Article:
This article is a guide to building your own  solar pool heater. To learn more about solar pool heaters and what they do, read this article: SOLAR POOL WATER HEATERS: AN INTRODUCTION.

Pool water heaters are a good way to keep the water in your pool warm. They will allow you to enjoy swimming more in the summer months, and will make swimming possible in the early spring and late fall.

There are gas and electric pool heaters available on the market today, but they require electricity or fuel, and can be expensive (usually over $2000). A solar-powered heater is an environmentally-friendly alternative, and can be a lot cheaper (especially if you build it yourself).

The big obstacle lies in building the solar panel. Once that’s ready, you simply need to attach it to the line that goes from your pump and filter and sends water back into your pool.


This section was originally posted in my article DIY: HOW TO BUILD A SOLAR WATER HEATER FOR YOUR HOME.

Supplies You’ll Need:

In order to build our own panel we will need some supplies:

1) Cedar planks, 5 m+ per panel you plan on making, 80 mm in width.

2) Plywood board, larger than 1.5 m x1 m for each panel you plan on making

3) 1.5 m x 1 m aluminum sheet. Decent thickness/quality to avoid warping.

4) 40’ of 10mm annealed copper tubing

5) Primer

6) Black spray paint

7) Insulation foam

8 ) 1.5 m x 1 m 4 mm float glass plate

9) Aluminum foil

Tools You’ll Need:

Some tools we’ll need:

1) Drill

2) Wood screws

Building the Pieces:


We’ll start by preparing a wooden tray to house our panel. You’ll want to use a good hardwood that after being coated will last long and resist warping/deterioration. Cedar should work well. Best to pay a bit more for quality now to ensure the life of your unit. Cut the planks into two 1.5 m pieces, and two 1 m pieces. Use these pieces to create a rectangular frame, and use the drill and wood screws to connect them together. When finished, coat with a wood preservative.

Nail a plywood board to one side of the frame, creating a tray.


When you are finished, apply primer and spray paint black. Let paint dry.Next we’ll prepare our copper tubing. Copper is soft and easy to shape, but do this slow and carefully as any kinks in the metal will reduce your efficiency. That can cost you A LOT of money over 20-30 years, so take your time. You can use a round object to bend the tubing around, a beer bottle works great. Shape the copper tubing into a zigzag pattern that maximizes filling the space within the frame, but still has the tubing moving slightly outward after each bend.


The next step is to build a plate. Take your aluminum sheet, and clean it thoroughly. Apply the primer to the shiny side. When ready, spray paint it black, and let dry.

Putting It All Together

1) Take your wooden tray, and put a thin layer of insulation foam on the inside.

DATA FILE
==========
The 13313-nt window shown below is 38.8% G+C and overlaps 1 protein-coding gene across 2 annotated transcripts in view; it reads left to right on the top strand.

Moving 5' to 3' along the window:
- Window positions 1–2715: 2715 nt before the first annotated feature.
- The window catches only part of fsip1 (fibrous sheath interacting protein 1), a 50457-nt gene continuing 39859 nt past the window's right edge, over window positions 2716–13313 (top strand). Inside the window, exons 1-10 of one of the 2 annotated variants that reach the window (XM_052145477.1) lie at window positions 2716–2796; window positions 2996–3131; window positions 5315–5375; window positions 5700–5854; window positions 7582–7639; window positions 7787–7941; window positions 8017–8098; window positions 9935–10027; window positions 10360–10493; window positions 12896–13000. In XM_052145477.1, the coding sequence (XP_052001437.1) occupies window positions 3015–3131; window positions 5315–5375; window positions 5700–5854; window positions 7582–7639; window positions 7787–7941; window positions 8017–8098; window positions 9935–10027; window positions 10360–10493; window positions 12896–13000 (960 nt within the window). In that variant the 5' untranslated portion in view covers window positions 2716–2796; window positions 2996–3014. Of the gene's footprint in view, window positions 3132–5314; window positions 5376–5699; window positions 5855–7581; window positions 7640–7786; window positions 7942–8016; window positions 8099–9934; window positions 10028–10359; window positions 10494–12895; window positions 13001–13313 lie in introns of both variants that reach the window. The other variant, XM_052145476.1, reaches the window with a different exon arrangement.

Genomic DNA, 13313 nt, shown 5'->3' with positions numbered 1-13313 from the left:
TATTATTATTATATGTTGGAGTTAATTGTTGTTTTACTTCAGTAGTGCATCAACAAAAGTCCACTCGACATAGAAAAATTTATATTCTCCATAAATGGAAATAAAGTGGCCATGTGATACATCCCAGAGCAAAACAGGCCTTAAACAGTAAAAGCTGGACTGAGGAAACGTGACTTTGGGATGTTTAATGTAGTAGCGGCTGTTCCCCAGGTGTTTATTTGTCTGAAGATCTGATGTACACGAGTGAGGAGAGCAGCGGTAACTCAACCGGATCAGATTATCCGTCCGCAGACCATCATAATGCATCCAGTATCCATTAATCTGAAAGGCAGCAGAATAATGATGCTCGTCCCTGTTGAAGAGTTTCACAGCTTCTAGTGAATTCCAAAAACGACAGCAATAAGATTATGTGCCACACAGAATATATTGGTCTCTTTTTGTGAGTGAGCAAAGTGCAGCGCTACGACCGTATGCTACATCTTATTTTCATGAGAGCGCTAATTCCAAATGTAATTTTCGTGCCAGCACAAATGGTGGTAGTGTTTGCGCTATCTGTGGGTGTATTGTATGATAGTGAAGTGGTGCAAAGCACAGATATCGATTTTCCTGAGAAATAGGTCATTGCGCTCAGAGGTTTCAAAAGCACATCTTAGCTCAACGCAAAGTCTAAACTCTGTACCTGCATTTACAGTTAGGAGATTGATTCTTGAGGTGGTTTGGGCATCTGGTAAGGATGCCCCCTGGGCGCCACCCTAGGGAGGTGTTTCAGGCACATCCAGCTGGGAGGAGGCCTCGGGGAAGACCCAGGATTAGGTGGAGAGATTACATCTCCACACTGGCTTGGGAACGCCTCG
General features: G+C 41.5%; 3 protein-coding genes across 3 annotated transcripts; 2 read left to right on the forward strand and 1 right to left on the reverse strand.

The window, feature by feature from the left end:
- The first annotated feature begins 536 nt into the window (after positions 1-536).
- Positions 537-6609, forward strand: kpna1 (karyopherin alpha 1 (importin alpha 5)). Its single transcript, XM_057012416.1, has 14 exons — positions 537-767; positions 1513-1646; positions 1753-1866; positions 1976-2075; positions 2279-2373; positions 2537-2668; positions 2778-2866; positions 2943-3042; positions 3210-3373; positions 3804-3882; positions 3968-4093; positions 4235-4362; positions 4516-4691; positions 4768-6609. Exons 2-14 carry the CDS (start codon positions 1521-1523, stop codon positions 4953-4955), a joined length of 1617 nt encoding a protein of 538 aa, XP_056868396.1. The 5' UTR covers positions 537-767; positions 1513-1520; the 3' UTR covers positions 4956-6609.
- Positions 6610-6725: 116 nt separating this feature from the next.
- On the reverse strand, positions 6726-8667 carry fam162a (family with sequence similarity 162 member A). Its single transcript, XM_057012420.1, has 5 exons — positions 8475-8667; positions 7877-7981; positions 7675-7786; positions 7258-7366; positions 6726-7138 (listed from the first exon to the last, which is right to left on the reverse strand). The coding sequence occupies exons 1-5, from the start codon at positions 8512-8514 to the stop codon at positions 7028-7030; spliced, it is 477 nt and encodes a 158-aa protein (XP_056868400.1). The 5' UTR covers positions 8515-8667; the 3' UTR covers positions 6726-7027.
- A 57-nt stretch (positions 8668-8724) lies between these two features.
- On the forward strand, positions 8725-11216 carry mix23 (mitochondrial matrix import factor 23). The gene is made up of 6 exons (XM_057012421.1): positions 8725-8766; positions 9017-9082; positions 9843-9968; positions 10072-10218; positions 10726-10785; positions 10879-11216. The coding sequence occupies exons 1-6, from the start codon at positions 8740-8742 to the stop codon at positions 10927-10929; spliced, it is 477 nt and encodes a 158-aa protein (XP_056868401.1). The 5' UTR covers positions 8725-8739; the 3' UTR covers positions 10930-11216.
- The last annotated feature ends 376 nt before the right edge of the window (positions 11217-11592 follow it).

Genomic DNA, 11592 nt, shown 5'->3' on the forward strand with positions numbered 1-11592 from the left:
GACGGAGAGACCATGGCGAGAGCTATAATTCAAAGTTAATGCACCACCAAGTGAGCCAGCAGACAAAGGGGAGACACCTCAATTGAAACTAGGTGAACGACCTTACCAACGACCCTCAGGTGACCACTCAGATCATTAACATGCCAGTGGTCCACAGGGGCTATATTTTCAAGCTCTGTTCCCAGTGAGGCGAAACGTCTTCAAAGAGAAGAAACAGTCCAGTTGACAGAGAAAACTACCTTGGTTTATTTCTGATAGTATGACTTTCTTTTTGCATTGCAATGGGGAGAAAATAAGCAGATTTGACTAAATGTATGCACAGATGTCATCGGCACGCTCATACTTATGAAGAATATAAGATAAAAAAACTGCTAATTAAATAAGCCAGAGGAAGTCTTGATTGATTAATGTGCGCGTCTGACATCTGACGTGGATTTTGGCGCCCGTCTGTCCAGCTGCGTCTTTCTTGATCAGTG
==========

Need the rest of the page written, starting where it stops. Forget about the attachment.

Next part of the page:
2) Put a piece of aluminum foil, shiny side up, on top of this.

3) Place your absorber plate on top of this, black side up.

4) Place your copper tubing in top of this, lying on the absorber plate. Drill 2 holes in the wood frame for the copper tubing to come out of.

5) Put the glass plate on top of the open end of the frame. There should be less than inch between the glass and the copper tubing. Attach to the wood frame with a good adhesive and sealant.


Now the solar panel must be connected to the water line. Most pools have a water pump that pulls water out of the pool, pushes it into a filter, and pumps it back into the pool. The solar panel should be attached somewhere in this circuit, after the filtering step if possible. When the water moves through its filtering process, it will naturally be warmed by your solar panel, and you’ll have much a much warmer pool overall.

If you live in the Northern Hemisphere, your solar panel should face directly south, to maximize the solar energy it receives. In the Southern Hemisphere, it should face north.

The angle of your solar panel should match your latitude. So if you live in New York State, for instance, at 40 degrees latitude, your panel should face south at a 40 degree incline.

Good luck and stay prepared!


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  1. Rick Vandoren says:

    I use solar water heater at home because they are energy efficient.

  2. Certainly, but we all need to realise that adding Solar to their home is an asset that could improve the actual valuation of their building if / when they choose to sell. With the environment the way it is going we simply cannot overlook any solution that delivers 100 % free power at no cost to both the customer and more importantly the world!

    • Absolutely, an investment in solar has a lot of long term benefits that come with it. The biggest problem is upfront costs, but a handy person can put together a SWH heater themselves, so it really is an option that make sense.

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